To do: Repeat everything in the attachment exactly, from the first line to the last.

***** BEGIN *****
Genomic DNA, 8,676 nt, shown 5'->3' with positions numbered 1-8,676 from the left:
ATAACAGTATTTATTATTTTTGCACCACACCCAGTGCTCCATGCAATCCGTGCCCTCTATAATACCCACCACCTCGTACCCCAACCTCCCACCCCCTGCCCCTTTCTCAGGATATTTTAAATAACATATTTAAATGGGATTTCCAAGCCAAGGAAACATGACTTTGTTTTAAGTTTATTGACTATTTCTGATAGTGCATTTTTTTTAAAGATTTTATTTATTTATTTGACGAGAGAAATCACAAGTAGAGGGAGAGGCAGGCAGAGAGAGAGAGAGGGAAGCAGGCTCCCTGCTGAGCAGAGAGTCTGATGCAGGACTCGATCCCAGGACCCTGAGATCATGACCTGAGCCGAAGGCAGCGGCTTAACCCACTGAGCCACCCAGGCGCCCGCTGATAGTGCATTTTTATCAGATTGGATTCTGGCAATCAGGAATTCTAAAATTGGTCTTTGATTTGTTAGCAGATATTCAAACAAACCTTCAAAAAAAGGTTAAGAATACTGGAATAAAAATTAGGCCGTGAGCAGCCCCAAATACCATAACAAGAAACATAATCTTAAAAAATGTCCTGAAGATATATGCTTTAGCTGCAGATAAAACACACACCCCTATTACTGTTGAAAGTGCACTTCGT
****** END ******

Genomic DNA, 8,676 nt, shown 5'->3' with positions numbered 1-8,676 from the left:
ATAACAGTATTTATTATTTTTGCACCACACCCAGTGCTCCATGCAATCCGTGCCCTCTATAATACCCACCACCTCGTACCCCAACCTCCCACCCCCTGCCCCTTTCTCAGGATATTTTAAATAACATATTTAAATGGGATTTCCAAGCCAAGGAAACATGACTTTGTTTTAAGTTTATTGACTATTTCTGATAGTGCATTTTTTTTAAAGATTTTATTTATTTATTTGACGAGAGAAATCACAAGTAGAGGGAGAGGCAGGCAGAGAGAGAGAGAGGGAAGCAGGCTCCCTGCTGAGCAGAGAGTCTGATGCAGGACTCGATCCCAGGACCCTGAGATCATGACCTGAGCCGAAGGCAGCGGCTTAACCCACTGAGCCACCCAGGCGCCCGCTGATAGTGCATTTTTATCAGATTGGATTCTGGCAATCAGGAATTCTAAAATTGGTCTTTGATTTGTTAGCAGATATTCAAACAAACCTTCAAAAAAAGGTTAAGAATACTGGAATAAAAATTAGGCCGTGAGCAGCCCCAAATACCATAACAAGAAACATAATCTTAAAAAATGTCCTGAAGATATATGCTTTAGCTGCAGATAAAACACACACCCCTATTACTGTTGAAAGTGCACTTCGT